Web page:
• 2-3 nights Abel Tasman (Marahou or stay in the National Park – you’ll need to google more into this but if I could go back I’d stay in the park).
  • Optional – Arthurs Pass 1-2 night – this is a hike destination and is worth seeing.
  • Franz Josef – 1-2 nights. Helicopter to Glacier and use the hot springs afterwards.
  • Wanaka – 3-4 nights. Roy’s Peak. Mt Iron. That Wanaka Tree. Wanaka Bakpaka hostel. This place is my favourite!!!
  • Queenstown 3-4 nights. Morning trip to Glenorchy (you won’t want to skip this drive). Hike the Queenstown hill, tiki trail to top of Gondola or Ben Lomond. Do something “adventurous” as that’s the thing here. Eat a Fergburger.
  • Mt Cook – 3 nights. Stay at the YHA and relax! Enjoy some easy hikes surrounded by so many beautiful mountains, nature and lakes. Another favourite of mine!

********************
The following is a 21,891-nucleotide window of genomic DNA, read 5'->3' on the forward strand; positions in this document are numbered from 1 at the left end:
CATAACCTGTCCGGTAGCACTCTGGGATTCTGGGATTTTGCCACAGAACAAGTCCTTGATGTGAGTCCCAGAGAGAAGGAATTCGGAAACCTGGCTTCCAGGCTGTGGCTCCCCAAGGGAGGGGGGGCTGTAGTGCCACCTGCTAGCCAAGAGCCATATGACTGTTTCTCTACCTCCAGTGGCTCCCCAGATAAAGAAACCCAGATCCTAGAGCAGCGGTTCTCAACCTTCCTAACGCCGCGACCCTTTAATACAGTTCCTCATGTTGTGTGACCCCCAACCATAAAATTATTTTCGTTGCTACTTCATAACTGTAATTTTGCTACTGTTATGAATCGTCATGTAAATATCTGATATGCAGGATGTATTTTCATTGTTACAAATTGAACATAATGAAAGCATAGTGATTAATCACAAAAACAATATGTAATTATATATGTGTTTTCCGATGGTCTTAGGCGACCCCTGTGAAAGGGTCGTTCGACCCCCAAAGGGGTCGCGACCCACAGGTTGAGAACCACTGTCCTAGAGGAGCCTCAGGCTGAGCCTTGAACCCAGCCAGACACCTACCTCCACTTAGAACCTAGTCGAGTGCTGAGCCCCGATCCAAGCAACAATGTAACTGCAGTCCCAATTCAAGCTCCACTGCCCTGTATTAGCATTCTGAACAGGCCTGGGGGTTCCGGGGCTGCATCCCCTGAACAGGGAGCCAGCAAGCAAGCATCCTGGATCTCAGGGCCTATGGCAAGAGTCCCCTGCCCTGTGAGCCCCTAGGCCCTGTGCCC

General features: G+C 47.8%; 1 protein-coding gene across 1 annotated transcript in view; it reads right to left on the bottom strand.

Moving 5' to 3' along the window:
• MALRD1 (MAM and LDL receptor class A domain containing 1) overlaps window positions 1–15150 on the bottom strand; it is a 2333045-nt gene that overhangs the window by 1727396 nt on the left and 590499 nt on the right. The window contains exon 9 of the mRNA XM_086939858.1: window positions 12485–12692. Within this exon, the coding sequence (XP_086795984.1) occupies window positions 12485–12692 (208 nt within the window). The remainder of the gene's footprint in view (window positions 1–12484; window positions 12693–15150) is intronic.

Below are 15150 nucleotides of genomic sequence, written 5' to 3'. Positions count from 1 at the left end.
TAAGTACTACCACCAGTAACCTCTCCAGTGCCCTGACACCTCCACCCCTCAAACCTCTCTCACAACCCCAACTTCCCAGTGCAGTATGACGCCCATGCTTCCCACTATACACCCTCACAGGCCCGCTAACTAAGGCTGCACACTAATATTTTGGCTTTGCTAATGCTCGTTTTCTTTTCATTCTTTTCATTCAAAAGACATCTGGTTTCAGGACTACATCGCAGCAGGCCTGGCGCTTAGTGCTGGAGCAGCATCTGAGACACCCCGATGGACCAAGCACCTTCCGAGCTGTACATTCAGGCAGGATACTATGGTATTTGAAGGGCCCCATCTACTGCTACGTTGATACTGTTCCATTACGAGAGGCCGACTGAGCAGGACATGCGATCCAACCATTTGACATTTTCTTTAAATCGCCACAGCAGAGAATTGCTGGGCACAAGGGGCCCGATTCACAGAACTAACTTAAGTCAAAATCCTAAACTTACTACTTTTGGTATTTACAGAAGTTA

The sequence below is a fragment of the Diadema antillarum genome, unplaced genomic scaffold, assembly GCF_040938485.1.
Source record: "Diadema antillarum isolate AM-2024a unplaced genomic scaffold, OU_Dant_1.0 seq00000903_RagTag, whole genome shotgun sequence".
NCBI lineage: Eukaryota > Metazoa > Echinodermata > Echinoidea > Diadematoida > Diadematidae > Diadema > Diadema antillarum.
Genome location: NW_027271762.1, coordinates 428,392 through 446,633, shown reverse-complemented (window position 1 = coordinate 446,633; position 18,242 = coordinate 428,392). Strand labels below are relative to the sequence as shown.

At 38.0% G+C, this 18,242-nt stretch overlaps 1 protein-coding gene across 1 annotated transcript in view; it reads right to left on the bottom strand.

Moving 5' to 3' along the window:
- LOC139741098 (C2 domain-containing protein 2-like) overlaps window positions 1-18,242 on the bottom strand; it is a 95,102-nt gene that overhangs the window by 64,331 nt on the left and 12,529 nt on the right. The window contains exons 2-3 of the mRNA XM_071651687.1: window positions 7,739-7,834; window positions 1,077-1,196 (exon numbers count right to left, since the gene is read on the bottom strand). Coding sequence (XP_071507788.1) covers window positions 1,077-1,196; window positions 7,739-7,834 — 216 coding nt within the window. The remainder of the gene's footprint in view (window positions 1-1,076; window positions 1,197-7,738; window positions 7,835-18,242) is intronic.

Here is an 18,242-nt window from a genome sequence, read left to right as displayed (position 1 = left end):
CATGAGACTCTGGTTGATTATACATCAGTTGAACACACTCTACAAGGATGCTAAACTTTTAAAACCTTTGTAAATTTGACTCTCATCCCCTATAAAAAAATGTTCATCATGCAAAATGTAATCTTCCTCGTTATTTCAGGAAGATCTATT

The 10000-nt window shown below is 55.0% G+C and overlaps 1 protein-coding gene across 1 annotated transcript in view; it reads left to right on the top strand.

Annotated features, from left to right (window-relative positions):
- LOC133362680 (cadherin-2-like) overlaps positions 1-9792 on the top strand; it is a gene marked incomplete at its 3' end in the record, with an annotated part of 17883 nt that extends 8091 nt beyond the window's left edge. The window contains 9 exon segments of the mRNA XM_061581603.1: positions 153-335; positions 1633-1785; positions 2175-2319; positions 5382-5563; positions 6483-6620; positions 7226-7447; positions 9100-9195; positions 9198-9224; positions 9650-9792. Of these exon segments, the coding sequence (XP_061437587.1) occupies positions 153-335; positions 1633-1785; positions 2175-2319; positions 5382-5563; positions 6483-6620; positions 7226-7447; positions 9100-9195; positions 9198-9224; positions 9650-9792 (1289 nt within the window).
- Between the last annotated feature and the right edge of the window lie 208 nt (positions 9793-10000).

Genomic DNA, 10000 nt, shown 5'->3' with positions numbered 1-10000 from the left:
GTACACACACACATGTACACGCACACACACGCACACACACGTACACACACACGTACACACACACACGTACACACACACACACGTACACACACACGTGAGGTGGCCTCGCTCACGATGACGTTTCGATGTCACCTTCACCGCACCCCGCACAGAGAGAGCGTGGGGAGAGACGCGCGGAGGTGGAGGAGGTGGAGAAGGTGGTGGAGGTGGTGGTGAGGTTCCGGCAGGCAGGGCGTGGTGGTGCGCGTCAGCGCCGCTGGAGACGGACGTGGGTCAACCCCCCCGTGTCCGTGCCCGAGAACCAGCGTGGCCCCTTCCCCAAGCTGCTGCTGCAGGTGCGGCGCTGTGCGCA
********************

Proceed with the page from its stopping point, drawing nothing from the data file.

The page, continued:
• Optional – Lake Tekapo – 1 night. If you are short on time leave Mt Cook early, drive an hour, climb up mt John, see the church, take the photo, drive on.
  • Christchurch. Fly to your next destination!

Random (but important) tips for travelling New Zealand cheap and effectively:

  1. As mentioned, have your own vehicle. Why? Because the buses and tours pick you up and take you to each town, but not around the towns. Many great things require driving! The Kiwi Experience/Stray will take you to things, but with limited time and misses out crucial places. We gave a few lifts on our trip because buses were sporadic or people just had no way of getting to hikes without meeting people.
  2. If you follow tip 1, then Book a cheap car via Jucy, their search engine optimisation isn’t great so they don’t appear on the first page of Google and they aren’t on most price comparison sites so people don’t really know about them til they get here and meet people who paid half they did. BONUS: At the time, if we booked a Jucy Snooze (hostel), there was a deal to get 10% off your already cheap hire car. There’s an online chat on their website, use it.
  3. Try to Book all hostel accomodation direct why? It helps when you want to change / move your booking